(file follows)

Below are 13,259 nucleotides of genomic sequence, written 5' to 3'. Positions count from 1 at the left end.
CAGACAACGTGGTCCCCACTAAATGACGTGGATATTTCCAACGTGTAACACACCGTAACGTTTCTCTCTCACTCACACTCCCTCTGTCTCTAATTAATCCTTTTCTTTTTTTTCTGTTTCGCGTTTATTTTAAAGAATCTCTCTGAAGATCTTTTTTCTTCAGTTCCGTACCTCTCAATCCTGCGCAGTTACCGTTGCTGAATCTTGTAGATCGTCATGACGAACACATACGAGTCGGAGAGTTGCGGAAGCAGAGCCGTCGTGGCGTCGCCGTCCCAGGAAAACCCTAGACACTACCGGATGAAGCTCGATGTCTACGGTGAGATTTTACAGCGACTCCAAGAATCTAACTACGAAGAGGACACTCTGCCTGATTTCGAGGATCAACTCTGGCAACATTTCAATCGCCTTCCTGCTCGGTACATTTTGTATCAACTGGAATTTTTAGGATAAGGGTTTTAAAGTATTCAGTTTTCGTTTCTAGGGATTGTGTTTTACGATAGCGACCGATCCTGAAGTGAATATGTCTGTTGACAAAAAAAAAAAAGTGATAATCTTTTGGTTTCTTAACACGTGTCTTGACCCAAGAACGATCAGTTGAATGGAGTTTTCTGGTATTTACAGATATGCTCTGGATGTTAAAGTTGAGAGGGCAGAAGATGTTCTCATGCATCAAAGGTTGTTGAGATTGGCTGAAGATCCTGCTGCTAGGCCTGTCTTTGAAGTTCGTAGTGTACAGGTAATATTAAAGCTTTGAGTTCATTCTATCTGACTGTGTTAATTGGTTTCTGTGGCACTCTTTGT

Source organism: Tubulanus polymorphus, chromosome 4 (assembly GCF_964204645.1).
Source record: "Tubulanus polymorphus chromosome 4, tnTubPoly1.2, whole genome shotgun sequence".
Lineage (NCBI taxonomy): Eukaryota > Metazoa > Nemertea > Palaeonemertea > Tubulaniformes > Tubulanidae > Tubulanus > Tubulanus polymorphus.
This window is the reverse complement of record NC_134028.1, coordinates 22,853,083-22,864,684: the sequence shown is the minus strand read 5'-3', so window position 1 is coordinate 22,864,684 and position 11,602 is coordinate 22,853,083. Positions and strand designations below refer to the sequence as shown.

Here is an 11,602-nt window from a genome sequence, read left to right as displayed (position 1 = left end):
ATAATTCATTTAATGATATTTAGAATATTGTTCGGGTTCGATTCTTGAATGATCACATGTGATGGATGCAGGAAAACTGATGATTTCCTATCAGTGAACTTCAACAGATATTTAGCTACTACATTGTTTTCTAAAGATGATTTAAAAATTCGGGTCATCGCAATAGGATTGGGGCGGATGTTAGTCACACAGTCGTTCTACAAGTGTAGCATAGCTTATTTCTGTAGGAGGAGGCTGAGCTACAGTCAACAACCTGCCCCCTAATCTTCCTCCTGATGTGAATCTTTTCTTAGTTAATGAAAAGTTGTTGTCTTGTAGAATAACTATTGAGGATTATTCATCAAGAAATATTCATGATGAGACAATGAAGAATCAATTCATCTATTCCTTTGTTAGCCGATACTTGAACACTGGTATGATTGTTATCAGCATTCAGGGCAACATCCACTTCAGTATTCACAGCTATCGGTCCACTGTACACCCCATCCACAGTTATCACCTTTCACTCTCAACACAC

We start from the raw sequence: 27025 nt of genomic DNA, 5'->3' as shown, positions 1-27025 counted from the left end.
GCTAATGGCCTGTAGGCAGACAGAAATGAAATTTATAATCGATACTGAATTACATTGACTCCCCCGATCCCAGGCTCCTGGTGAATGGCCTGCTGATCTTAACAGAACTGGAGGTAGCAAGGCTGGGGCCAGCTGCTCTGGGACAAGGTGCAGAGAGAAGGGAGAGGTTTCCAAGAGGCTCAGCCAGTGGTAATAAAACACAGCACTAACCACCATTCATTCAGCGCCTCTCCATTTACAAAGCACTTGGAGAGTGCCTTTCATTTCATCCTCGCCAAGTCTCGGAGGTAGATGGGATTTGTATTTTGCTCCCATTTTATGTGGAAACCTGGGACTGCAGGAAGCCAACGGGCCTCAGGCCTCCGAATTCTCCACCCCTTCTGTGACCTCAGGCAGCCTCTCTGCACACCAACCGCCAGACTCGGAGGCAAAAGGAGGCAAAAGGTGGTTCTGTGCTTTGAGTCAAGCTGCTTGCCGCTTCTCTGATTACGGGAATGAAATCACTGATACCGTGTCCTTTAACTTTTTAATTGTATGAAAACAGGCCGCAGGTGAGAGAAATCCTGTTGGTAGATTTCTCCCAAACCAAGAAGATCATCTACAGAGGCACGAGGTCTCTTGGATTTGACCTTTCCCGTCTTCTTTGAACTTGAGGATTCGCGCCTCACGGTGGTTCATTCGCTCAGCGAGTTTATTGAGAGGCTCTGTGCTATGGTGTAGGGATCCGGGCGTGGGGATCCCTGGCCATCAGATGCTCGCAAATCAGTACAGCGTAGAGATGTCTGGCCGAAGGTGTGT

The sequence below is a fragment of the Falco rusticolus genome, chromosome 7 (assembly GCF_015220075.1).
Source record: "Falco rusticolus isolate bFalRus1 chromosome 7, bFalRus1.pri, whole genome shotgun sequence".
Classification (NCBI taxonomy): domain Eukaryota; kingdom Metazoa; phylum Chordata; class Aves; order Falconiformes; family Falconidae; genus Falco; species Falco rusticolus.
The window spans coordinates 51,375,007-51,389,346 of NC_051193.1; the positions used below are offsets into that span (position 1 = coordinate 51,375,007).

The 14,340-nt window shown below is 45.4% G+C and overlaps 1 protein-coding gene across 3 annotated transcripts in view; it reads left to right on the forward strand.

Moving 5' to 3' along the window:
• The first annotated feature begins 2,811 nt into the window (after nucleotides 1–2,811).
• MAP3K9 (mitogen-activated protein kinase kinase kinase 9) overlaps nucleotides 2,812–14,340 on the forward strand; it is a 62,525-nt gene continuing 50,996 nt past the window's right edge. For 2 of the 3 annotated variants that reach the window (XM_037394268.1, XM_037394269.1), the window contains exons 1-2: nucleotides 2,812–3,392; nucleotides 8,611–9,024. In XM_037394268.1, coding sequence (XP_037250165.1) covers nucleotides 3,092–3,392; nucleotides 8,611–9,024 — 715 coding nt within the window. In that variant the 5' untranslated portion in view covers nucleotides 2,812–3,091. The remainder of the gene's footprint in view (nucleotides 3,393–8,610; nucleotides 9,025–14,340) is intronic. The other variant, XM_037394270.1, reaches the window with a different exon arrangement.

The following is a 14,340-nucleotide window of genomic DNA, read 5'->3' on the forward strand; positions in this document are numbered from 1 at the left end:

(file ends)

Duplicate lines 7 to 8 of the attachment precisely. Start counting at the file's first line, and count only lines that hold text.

Here is an 11,602-nt window from a genome sequence, read left to right as displayed (position 1 = left end):
ATAATTCATTTAATGATATTTAGAATATTGTTCGGGTTCGATTCTTGAATGATCACATGTGATGGATGCAGGAAAACTGATGATTTCCTATCAGTGAACTTCAACAGATATTTAGCTACTACATTGTTTTCTAAAGATGATTTAAAAATTCGGGTCATCGCAATAGGATTGGGGCGGATGTTAGTCACACAGTCGTTCTACAAGTGTAGCATAGCTTATTTCTGTAGGAGGAGGCTGAGCTACAGTCAACAACCTGCCCCCTAATCTTCCTCCTGATGTGAATCTTTTCTTAGTTAATGAAAAGTTGTTGTCTTGTAGAATAACTATTGAGGATTATTCATCAAGAAATATTCATGATGAGACAATGAAGAATCAATTCATCTATTCCTTTGTTAGCCGATACTTGAACACTGGTATGATTGTTATCAGCATTCAGGGCAACATCCACTTCAGTATTCACAGCTATCGGTCCACTGTACACCCCATCCACAGTTATCACCTTTCACTCTCAACACAC